6 Facts on Obesity
We've all heard warnings, yet many of us keep gaining weight. Sixty-five percent of American adults are overweight or obese, says the CDC. People who are obese have an abnormally high and unhealthy proportion of body fat.
This important public health issue is now epidemic. According to the CDC, the prevalence of obesity in the late 1970s was 15 percent. In 2004, it was 32.5 percent.
An adult who is overweight has a body mass index (BMI) of 25.0 to 29.9. An adult who is obese has a BMI of 30.0 or more. (To find your BMI, multiply your weight in pounds by 703. Divide that answer by your height in inches. Divide that answer by your height in inches, again. The resulting number is your BMI.)
You may know that obesity is linked to high blood pressure, diabetes, stroke, arthritis, and harmful cholesterol. But scientists have five findings you may not know:
Finding 1: Obesity can raise some cancer risks
Researchers with the National Cancer Institute have determined that cancers of the breast (after menopause), colon, kidney, esophagus, and lining of the uterus (endometrium) were associated with obesity and physical inactivity.
Finding 2: Obesity is tied to heart attacks in younger adults
Obesity has been linked to a rise in fatal heart attacks in young people. In people ages 15 to 34, the CDC says, the death rate from heart attacks rose 32 percent among women and 10 percent among men during the 1990s.
Finding 3: Obesity can ruin your day
For those who are obese, daily life itself is harder, studies show. Simple tasks like carrying groceries, walking up stairs, kneeling, and stooping are more difficult for the obese. Research by the RAND Institute, the University of Wisconsin, and the Dutch National Institute of Public Health and the Environment has shown that obese people fare worse in physical function, vitality, and self-image. Sleep apnea, which is more prevalent among obese people, is often a cause of lethargy.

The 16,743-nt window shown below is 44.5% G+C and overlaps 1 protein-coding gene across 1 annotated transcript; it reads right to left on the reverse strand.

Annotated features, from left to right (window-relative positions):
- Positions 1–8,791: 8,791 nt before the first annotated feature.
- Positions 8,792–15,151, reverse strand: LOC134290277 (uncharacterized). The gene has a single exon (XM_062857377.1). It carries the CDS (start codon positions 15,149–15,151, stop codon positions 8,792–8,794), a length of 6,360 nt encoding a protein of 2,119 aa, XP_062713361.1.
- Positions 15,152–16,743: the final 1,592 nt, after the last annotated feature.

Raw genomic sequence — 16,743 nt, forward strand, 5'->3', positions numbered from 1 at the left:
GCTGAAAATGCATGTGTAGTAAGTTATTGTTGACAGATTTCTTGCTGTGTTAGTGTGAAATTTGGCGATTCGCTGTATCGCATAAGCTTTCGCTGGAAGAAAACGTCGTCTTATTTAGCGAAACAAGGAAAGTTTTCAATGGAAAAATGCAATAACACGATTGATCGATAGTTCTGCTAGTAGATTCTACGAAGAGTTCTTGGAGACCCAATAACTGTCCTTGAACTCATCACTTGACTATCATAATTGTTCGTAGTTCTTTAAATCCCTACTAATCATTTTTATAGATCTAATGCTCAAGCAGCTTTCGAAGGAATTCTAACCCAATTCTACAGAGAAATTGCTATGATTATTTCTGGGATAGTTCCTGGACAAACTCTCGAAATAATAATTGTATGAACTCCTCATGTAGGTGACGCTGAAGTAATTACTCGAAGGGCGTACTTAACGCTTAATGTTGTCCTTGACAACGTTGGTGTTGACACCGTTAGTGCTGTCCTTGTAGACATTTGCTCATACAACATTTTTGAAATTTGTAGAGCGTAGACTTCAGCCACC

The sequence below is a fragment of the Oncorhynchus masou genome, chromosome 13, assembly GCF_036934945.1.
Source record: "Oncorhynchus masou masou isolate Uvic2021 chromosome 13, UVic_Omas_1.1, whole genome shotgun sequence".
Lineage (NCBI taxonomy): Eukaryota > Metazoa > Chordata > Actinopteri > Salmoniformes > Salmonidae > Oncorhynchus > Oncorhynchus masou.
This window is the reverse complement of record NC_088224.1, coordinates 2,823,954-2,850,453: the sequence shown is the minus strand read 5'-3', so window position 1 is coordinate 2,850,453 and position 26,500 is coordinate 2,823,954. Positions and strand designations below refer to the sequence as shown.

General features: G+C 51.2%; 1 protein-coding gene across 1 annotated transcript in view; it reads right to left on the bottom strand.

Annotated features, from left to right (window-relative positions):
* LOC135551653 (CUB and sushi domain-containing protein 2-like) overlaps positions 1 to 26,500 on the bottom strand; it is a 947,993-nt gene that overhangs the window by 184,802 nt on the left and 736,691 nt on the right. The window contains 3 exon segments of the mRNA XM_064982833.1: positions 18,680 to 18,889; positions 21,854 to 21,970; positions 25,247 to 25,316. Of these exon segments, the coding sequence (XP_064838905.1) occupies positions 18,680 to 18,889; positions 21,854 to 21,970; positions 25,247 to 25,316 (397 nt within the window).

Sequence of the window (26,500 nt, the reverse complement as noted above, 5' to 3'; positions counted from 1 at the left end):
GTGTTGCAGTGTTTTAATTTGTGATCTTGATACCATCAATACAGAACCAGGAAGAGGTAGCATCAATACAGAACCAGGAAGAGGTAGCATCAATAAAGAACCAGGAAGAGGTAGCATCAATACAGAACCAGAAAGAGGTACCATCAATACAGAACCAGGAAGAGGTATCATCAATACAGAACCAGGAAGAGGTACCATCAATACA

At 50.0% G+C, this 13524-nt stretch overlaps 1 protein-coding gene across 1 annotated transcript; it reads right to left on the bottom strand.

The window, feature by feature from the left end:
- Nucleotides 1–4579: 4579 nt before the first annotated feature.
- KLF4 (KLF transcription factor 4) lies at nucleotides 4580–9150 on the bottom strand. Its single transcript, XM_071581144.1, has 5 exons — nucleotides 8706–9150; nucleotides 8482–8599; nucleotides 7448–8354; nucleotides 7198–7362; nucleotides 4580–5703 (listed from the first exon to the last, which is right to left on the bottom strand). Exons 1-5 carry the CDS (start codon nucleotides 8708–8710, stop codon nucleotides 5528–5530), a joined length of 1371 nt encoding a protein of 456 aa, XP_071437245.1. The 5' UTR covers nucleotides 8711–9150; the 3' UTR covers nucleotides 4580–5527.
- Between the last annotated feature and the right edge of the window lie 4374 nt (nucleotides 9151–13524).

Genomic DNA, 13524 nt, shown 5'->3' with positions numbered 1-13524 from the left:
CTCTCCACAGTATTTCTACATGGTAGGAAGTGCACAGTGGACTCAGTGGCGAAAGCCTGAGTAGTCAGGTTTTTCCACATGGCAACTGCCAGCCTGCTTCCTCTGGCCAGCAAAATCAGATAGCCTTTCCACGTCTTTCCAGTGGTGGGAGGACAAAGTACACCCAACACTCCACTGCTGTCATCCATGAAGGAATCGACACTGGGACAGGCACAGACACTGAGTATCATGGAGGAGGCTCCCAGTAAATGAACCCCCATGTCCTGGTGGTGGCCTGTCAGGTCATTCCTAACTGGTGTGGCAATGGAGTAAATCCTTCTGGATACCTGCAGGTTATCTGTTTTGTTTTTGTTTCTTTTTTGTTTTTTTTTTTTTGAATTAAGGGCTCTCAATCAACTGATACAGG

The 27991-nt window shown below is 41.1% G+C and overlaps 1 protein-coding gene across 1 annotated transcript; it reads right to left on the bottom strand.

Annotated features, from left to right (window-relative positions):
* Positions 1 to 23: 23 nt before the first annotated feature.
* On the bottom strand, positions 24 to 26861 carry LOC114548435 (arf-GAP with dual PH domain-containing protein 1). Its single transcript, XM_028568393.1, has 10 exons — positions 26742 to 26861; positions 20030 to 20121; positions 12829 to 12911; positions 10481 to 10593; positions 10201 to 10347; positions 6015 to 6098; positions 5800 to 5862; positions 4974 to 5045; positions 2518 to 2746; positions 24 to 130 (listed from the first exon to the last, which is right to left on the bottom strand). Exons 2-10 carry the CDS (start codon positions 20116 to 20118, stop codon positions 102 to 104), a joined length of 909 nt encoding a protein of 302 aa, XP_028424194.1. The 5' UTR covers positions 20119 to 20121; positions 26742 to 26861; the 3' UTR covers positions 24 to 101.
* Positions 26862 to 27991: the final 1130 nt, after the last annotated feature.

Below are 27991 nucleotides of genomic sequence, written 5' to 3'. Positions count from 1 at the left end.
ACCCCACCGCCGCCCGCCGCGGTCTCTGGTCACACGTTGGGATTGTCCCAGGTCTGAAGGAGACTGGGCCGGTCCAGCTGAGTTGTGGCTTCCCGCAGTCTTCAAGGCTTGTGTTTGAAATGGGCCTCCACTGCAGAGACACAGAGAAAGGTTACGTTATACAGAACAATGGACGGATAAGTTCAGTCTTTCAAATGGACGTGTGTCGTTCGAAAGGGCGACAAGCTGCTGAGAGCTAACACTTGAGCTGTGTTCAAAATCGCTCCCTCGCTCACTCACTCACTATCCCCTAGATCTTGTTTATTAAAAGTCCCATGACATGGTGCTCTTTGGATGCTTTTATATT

Obese people are also more likely to have a chronic disease or osteoarthritis. And doctors at the Glasgow Royal Infirmary in Scotland found obese women were more likely to miss work, see a doctor, and feel down in the dumps than women who aren't obese.
Finding 4: Obesity speeds up girls' puberty
A study published in the journal Pediatrics found that girls who weigh too much tend to develop breast and pubic hair at age 8 or 9, earlier than their peers. Early puberty puts girls at risk for behavioral and emotional problems.
Finding 5: Obesity is a cause of diabetes in kids
Doctors believe rising childhood obesity helps explain a sharp increase in type 2 diabetes among kids. In type 2 diabetes, the body is unable to make enough insulin or how to effectively use insulin. Experts believe that in the next 10 years more children will have type 2 diabetes than type 1 diabetes. In the past, almost all pediatric diabetics suffered from type 1 diabetes.
The American Academy of Pediatrics says most children with type 2 diabetes are obese. The disease usually turns up in middle to late puberty. Children who get little exercise, eat too much, and have a family history of diabetes are at highest risk.
These researchers sound a joint theme: If you're obese, stop gaining weight and start losing. Doctors believe dropping 5 to 10 percent of your body weight can improve your health and decrease your risk of type 2 diabetes. Before you start a weight loss program, though, talk with your doctor.
Finding 6: Obesity in middle age increases risk of dementia
People who are overweight or obese in midlife may have an increase risk of dementia in later life. In a systematic review published in Obesity Reviews, authors found an association between obesity and increased dementia risk. Obesity may increase the risk for general dementia by 42 percent and the risk for Alzheimer's disease by 80 percent.
Although studies have linked obesity and diabetes to an increased risk for dementia and diseases such as Alzheimer’s, the National Institutes of Health says that researchers still aren’t sure whether these conditions actually cause them.